Latest Team Rankings
Free Text Alerts
|ShopMobileRadio RSSRivals.com Yahoo! Sports|
|College Teams||High Schools|
July 7, 2011John Calipari really must be going.
There's another game to see. Or maybe a flight to catch. Though he's no fan of the summer recruiting circuit as it's currently constructed, the Kentucky basketball coach is an active participant. And so it is that when he takes time to talk, it's usually on the move.
"Walk with me," Calipari says as he heads from the gym to the parking lot at North Central High School, site of this week's adidas Invitational. In a brief stroll with Cats Illustrated on Thursday, he talked about the summer evaluation period and a little about the team he has waiting for him in Lexington.
Question: I know you'd like to do away with some of this. Do you get something out of this evaluation period? Do you enjoy any of it?
John Calipari: I enjoy watching basketball. But, like, yesterday, I watched basketball from 8 in the morning until 10 o'clock (at night). The second thing is, I enjoy being around friends in the profession or my former (assistant) coaches or players who are now coaching. I enjoy that, so that camaraderie makes it fun. But the reality of it is, I'd rather this be done in spring and fall and do it in the school year, and have this period where we're working with our own players on our campus.
Q: Do you ever see that happening? That you'd get a chance to work with your players in the summer and the NCAA would relax that?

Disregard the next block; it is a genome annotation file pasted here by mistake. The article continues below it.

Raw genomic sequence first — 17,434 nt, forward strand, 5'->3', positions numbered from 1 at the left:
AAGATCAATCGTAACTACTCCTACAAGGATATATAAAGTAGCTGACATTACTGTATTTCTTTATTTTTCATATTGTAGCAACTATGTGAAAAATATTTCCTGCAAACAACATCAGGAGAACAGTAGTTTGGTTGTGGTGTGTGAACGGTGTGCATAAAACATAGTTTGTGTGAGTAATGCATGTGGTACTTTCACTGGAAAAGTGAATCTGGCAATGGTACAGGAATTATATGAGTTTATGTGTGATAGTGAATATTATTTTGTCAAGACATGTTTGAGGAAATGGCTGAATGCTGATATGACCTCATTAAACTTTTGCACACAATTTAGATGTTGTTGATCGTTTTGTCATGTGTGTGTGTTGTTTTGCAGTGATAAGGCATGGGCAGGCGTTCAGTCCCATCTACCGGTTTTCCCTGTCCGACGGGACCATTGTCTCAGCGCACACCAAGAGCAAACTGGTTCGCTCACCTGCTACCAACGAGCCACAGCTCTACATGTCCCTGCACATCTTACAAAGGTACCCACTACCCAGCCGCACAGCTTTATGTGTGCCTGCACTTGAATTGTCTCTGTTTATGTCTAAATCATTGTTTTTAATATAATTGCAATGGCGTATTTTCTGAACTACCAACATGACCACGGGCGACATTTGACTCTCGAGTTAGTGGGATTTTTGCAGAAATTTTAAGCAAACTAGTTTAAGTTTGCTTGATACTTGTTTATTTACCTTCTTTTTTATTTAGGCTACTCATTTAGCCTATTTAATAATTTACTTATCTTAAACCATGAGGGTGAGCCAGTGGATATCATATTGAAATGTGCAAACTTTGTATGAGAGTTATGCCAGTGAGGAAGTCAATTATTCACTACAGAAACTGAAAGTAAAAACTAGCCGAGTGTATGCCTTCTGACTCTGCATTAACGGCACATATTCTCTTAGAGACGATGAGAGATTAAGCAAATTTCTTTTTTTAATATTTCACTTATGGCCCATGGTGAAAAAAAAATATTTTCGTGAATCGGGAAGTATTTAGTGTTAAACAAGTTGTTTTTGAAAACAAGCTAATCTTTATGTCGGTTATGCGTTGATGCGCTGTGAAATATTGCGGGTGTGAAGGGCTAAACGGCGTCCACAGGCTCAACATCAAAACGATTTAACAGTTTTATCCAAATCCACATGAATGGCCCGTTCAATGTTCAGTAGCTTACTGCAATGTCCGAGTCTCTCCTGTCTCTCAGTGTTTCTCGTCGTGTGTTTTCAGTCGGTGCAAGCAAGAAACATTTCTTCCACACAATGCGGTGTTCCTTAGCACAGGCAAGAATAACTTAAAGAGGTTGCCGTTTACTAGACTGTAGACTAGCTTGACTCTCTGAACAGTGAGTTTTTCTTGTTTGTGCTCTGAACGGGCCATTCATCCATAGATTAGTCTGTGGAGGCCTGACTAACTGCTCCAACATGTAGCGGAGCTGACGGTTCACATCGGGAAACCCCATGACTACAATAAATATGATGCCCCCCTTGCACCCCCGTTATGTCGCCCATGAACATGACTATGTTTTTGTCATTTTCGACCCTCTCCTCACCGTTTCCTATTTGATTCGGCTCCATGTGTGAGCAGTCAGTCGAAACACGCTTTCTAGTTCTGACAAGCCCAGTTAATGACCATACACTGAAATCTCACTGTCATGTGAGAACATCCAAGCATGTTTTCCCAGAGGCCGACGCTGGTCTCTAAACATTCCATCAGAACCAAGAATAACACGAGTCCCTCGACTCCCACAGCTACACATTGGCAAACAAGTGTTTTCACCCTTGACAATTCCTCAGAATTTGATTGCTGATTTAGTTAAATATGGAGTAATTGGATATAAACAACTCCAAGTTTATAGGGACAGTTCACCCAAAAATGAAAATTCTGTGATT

Calipari: Yeah, I do. I think they'll go that way. I do.
Q: How popular would that be among coaches?
Calipari: I think we want that. I think coaches want it. Let's work with our kids. If it means giving up the summer (recruiting periods) to do that, let's do that.
Q: You say you like watching basketball. What are you looking for when you watch players here?
Calipari: I want to see guys' competitive spirit. I want to see that they make other players better, stuff like that. I want to see how they interact with their coaches. Their level of competitiveness is the most important thing. Do they have skill? Are they longer? How long are they? For us, the way we play, it's not really a position. I don't care. We could have four of the same guys as long as they're long and they can guard a position. Shooting is - I'm OK if they shoot it or don't shoot it. Doesn't matter. I'd rather they be able to make something, but I'm more concerned with how they play.
Q: Last thing I'll ask you: Anthony Davis told us up at LeBron that he's up 12 pounds since he got to Lexington, maybe 25 since last summer. What's he been doing?
Calipari: He just works at it. He's getting after it. He's in the gym late at night. It's 10 o'clock at night, he's in the building. They're all (workers), that group of kids. The only thing, Kyle (Wiltjer) got sick, so he's been down for a little while. But they all - Michael (Gilchrist), all of them - are workers. That's what they want to do. They want to get better. Now I've got to figure out how I'm going to play (Davis) to keep him on the floor, because he's got to be on the floor. But so does this guy and so does that guy, so you just say, 'OK, they've all got to be out there.'
Q: What was wrong with Kyle?
Calipari: He just got sick. Had some flu.